Stanford, for one, has introduced an ethics class with guest lectures by industry veterans. Students are presented with real-life issues such as "spinning," a controversial practice in which investment banks offer stock options to executives with whom they do business in advance of an initial public offering. "I do believe that business schools have an obligation to society to be a force for good," says Wharton's Robertson.
Perhaps no curriculum change has been more widely embraced by educators than the global component. Stanford now requires students to do an internship, a service-learning project, or a study trip in a country where they haven't lived or worked before the start of their second year. At the University of Michigan's Ross School of Business, students spend the last seven weeks of their first year immersed in small-group field projects at real companies. One team is traveling to South Africa to help an alternative energy company develop a leasing model for a fuel cell power plant.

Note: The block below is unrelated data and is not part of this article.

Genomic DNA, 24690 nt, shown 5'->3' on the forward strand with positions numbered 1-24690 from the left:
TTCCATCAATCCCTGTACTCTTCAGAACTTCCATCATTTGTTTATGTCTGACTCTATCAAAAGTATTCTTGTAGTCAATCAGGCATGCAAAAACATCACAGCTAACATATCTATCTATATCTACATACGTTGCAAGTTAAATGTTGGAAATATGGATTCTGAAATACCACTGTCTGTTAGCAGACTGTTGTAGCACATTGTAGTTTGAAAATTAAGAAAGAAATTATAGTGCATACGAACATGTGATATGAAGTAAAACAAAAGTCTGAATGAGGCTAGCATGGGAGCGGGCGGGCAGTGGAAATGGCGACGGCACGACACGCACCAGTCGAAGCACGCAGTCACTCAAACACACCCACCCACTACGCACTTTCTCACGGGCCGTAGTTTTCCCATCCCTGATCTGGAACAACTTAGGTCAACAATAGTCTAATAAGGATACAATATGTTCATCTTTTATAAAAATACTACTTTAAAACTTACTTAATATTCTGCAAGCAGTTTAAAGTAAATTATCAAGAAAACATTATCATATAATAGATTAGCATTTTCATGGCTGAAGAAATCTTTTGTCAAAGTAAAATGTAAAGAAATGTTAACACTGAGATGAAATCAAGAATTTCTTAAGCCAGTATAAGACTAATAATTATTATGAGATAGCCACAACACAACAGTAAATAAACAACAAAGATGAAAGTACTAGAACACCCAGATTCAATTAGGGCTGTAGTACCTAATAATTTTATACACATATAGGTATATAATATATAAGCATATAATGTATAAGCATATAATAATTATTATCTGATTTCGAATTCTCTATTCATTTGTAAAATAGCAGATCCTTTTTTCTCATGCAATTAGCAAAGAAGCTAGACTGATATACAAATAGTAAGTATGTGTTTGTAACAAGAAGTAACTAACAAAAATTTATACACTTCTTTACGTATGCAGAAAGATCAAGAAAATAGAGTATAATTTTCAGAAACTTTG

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Three years ago, Emory University's Goizueta Business School introduced a 10-day break during spring semester so students could earn credit by traveling abroad with a faculty member to explore a topic relevant to the host country in association with local and multinational firms. Students visit Costa Rica, for example, to help develop the local coffee farm industry.
"It's one thing to teach the political economy of China and India," says Harvard's Garvin. "It's another thing to get on the ground in field projects in those countries and actually try and get something done.